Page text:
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Data from: Microbial communities in hummingbird feeders are distinct from floral nectar and influenced by bird visitation

Citation

Lee, Casie; Tell, Lisa A.; Hilfer, Tiffany; Vannette, Rachel L. (2019), Data from: Microbial communities in hummingbird feeders are distinct from floral nectar and influenced by bird visitation, Dryad, Dataset, https://doi.org/10.5061/dryad.hr5t61c

Abstract

Human provisioning can shape resource availability for wildlife, but consequences for microbiota availability and exchange remain relatively unexplored. Here, we characterized microbial communities on bills and fecal material of two hummingbird species and their food resources, including hummingbird feeders and floral nectar. We experimentally manipulated bird visitation to feeders and examined effects on feeder microbial communities and sucrose solutions. Birds, feeders, and flowers hosted distinct bacterial and fungal communities. Flowers and feeders hosted remarkably different bacterial communities; Proteobacteria comprised over 80% of flower bacteria but feeders contained high relative abundance of Proteobacteria, Firmicutes and Actinobacteria. Birds hosted both bacterial taxa commonly found in other bird taxa, novel genera including Zymobacter [Proteobacteria], and Ascomycete fungi. In feeders, bird-visited and unvisited solutions both accumulated abundant microbial populations that changed solution pH and bird visitation rates, but microbial composition was largely determined by visitation treatment. Our results reveal that feeders host abundant microbial populations, including some bird-associated microbial taxa. Microbial taxa in feeders were primarily non-pathogenic bacteria and fungi but differ substantially from those in floral nectar. These results demonstrate that human provisioning influences microbial intake by free-ranging hummingbirds; however, it is unknown how these changes impact hummingbird gastrointestinal flora or health.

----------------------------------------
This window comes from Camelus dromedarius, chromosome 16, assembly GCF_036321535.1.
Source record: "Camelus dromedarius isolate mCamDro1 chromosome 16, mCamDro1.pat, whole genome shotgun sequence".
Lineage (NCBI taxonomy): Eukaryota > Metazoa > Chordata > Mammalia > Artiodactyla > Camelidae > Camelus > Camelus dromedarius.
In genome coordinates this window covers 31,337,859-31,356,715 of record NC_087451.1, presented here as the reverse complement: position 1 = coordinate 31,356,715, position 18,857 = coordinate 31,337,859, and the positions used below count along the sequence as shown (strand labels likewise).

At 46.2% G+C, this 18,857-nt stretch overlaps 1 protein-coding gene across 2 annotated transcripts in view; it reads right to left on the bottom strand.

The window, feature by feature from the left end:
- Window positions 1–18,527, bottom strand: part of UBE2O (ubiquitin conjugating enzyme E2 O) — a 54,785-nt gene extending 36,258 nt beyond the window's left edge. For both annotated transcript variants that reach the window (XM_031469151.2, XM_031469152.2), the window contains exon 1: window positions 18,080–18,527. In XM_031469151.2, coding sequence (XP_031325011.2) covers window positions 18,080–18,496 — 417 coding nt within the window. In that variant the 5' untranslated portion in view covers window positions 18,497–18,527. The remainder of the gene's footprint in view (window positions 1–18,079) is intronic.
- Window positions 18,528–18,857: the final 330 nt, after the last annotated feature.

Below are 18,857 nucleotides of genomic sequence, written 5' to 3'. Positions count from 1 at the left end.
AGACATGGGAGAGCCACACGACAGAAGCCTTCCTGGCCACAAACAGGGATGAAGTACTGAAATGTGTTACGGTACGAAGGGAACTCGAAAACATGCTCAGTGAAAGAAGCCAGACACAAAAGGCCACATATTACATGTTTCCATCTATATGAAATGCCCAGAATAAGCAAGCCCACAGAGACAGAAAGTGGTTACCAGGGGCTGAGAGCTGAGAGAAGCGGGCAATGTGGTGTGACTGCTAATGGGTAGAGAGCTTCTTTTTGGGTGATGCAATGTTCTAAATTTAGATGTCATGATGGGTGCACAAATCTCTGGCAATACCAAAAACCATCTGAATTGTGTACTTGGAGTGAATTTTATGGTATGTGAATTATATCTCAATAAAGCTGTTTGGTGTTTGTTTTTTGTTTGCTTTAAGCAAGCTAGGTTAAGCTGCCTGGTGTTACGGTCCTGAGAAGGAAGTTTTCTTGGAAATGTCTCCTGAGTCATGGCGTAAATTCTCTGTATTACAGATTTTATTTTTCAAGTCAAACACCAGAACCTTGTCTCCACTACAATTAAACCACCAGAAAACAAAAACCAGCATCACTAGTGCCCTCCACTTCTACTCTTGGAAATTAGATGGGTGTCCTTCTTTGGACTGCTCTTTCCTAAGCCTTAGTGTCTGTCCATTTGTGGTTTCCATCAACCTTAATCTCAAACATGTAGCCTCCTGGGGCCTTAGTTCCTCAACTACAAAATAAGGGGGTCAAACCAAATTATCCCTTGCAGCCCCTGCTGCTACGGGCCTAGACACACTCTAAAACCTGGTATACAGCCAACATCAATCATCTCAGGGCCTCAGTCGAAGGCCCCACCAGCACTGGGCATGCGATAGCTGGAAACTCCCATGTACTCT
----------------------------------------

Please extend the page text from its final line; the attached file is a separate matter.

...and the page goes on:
Usage Notes

Location

California